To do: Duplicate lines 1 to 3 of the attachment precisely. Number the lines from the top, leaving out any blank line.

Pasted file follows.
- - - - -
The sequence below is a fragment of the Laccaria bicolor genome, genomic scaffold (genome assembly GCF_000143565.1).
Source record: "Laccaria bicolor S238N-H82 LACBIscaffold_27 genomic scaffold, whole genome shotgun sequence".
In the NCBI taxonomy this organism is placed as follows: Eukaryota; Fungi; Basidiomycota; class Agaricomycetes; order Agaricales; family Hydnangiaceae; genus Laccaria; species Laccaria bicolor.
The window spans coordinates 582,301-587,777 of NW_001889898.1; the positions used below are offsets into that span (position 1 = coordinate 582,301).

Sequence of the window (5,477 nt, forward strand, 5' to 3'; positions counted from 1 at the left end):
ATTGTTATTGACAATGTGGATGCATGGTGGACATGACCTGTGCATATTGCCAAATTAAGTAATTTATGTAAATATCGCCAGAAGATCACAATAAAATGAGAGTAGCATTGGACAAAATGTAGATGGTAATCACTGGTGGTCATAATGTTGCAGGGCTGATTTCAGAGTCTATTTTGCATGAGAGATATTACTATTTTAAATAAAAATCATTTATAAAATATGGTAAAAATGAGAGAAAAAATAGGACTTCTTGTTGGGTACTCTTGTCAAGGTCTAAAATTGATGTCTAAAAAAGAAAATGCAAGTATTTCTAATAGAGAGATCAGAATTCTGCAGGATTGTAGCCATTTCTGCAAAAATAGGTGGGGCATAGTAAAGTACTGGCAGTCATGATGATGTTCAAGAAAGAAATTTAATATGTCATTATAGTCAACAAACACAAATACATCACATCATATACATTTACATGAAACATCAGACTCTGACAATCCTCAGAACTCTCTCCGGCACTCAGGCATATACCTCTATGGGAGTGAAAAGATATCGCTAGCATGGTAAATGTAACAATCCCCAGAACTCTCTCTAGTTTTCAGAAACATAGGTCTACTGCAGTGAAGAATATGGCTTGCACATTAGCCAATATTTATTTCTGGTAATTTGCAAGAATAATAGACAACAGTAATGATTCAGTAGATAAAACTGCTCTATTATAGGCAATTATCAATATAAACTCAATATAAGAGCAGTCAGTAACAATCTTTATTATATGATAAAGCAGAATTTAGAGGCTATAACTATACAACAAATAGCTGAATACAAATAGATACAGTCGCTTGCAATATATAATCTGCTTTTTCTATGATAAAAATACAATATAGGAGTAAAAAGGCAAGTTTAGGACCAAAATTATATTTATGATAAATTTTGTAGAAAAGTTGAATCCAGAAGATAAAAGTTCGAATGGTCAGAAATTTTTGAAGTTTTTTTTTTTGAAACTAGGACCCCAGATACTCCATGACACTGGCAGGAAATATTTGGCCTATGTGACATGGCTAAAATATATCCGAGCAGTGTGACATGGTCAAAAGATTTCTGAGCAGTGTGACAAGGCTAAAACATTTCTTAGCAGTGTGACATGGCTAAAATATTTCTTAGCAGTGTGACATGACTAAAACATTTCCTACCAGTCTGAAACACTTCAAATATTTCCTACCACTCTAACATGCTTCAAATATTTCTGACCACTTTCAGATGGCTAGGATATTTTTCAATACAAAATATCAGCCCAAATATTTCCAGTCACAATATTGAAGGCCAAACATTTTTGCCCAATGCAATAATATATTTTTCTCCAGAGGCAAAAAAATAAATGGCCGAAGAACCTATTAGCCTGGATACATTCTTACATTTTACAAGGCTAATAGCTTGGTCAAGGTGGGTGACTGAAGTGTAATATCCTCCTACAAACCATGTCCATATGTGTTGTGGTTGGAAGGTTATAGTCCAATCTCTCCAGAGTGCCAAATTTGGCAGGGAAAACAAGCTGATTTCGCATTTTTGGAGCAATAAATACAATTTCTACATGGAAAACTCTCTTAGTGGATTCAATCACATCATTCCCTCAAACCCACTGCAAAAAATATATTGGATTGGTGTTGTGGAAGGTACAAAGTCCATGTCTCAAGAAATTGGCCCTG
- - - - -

The sequence below is a fragment of the Laccaria bicolor genome, genomic scaffold (genome assembly GCF_000143565.1).
Source record: "Laccaria bicolor S238N-H82 LACBIscaffold_27 genomic scaffold, whole genome shotgun sequence".
In the NCBI taxonomy this organism is placed as follows: Eukaryota; Fungi; Basidiomycota; class Agaricomycetes; order Agaricales; family Hydnangiaceae; genus Laccaria; species Laccaria bicolor.